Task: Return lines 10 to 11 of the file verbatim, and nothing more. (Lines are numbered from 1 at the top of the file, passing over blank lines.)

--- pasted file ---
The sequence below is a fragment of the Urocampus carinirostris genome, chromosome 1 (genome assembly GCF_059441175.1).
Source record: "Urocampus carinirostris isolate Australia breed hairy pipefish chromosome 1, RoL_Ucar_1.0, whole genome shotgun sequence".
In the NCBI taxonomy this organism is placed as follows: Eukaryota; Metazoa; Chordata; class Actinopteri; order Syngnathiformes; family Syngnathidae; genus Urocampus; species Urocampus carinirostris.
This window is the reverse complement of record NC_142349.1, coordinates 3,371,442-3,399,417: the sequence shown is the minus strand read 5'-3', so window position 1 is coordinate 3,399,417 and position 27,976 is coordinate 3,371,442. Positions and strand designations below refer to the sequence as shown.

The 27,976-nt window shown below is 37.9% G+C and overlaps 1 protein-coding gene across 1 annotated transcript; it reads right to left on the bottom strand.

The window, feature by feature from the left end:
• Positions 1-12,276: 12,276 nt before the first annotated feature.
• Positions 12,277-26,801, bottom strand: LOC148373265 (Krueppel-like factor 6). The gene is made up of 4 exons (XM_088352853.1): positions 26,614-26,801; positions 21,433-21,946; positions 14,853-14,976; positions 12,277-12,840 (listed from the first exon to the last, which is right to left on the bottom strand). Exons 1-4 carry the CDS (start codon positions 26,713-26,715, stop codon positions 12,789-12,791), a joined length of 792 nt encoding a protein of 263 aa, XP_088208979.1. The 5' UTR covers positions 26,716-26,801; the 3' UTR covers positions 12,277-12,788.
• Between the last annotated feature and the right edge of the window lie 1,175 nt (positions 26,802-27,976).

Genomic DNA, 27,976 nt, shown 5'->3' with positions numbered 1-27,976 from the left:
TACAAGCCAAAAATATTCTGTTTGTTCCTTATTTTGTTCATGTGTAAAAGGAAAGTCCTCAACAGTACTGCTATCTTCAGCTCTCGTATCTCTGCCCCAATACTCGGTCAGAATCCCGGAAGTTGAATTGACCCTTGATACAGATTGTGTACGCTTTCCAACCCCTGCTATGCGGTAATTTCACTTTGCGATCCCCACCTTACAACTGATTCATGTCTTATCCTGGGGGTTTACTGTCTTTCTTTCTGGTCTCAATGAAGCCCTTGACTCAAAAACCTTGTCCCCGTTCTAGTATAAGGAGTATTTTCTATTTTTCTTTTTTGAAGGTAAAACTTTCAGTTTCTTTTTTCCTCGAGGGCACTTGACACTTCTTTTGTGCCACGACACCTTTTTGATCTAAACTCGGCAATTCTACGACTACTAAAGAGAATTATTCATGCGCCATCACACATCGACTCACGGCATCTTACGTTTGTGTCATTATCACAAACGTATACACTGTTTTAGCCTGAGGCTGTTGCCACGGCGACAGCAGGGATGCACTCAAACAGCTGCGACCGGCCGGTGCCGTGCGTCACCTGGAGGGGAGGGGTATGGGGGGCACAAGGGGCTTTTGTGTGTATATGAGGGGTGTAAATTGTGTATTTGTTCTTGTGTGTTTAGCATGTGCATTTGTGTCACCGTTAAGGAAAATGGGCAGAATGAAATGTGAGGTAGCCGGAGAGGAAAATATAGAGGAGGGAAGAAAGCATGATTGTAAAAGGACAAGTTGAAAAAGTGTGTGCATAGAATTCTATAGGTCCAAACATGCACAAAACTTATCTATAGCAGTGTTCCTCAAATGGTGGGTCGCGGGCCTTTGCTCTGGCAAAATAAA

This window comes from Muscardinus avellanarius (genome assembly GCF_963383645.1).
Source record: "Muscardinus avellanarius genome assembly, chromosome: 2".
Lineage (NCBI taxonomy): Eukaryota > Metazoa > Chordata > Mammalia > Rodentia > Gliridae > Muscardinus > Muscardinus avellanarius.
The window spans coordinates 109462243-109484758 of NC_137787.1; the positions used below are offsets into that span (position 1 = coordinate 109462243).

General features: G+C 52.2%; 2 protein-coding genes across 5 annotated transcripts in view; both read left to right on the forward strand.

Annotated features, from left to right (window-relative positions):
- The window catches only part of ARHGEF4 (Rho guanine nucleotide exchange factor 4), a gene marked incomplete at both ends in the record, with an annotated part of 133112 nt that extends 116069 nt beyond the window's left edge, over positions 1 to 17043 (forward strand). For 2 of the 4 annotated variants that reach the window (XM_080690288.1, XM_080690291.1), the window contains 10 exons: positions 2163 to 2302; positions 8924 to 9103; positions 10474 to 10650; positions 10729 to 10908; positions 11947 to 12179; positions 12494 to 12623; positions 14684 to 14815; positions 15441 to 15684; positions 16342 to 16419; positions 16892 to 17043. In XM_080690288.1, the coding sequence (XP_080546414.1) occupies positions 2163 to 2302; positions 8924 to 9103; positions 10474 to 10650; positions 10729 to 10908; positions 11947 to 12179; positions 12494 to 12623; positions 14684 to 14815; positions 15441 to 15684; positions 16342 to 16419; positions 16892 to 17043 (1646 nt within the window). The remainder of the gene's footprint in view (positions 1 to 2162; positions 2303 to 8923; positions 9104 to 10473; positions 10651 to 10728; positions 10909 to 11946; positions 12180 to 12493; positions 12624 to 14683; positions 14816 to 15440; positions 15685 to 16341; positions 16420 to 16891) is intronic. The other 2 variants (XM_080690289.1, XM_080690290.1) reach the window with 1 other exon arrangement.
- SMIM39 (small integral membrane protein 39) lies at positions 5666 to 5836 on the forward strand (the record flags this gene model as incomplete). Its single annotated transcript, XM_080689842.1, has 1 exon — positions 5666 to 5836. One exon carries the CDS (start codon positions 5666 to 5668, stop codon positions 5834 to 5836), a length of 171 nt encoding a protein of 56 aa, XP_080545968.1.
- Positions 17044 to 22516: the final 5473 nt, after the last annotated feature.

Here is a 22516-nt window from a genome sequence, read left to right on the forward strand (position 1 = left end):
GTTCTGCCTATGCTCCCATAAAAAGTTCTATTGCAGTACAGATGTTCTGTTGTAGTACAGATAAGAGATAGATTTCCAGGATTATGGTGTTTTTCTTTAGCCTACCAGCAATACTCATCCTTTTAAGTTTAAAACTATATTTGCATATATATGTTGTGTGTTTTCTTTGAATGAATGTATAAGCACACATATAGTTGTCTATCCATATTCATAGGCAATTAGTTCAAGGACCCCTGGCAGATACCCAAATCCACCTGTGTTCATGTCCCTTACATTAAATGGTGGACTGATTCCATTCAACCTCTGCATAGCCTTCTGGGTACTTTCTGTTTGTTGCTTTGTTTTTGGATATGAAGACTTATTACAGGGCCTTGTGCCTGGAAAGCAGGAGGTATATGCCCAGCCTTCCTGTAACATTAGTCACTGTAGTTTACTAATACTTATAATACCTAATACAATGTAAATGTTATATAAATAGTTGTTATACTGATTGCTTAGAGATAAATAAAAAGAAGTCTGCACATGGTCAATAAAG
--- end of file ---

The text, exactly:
Genomic DNA, 27,976 nt, shown 5'->3' with positions numbered 1-27,976 from the left:
TACAAGCCAAAAATATTCTGTTTGTTCCTTATTTTGTTCATGTGTAAAAGGAAAGTCCTCAACAGTACTGCTATCTTCAGCTCTCGTATCTCTGCCCCAATACTCGGTCAGAATCCCGGAAGTTGAATTGACCCTTGATACAGATTGTGTACGCTTTCCAACCCCTGCTATGCGGTAATTTCACTTTGCGATCCCCACCTTACAACTGATTCATGTCTTATCCTGGGGGTTTACTGTCTTTCTTTCTGGTCTCAATGAAGCCCTTGACTCAAAAACCTTGTCCCCGTTCTAGTATAAGGAGTATTTTCTATTTTTCTTTTTTGAAGGTAAAACTTTCAGTTTCTTTTTTCCTCGAGGGCACTTGACACTTCTTTTGTGCCACGACACCTTTTTGATCTAAACTCGGCAATTCTACGACTACTAAAGAGAATTATTCATGCGCCATCACACATCGACTCACGGCATCTTACGTTTGTGTCATTATCACAAACGTATACACTGTTTTAGCCTGAGGCTGTTGCCACGGCGACAGCAGGGATGCACTCAAACAGCTGCGACCGGCCGGTGCCGTGCGTCACCTGGAGGGGAGGGGTATGGGGGGCACAAGGGGCTTTTGTGTGTATATGAGGGGTGTAAATTGTGTATTTGTTCTTGTGTGTTTAGCATGTGCATTTGTGTCACCGTTAAGGAAAATGGGCAGAATGAAATGTGAGGTAGCCGGAGAGGAAAATATAGAGGAGGGAAGAAAGCATGATTGTAAAAGGACAAGTTGAAAAAGTGTGTGCATAGAATTCTATAGGTCCAAACATGCACAAAACTTATCTATAGCAGTGTTCCTCAAATGGTGGGTCGCGGGCCTTTGCTCTGGCAAAATAAA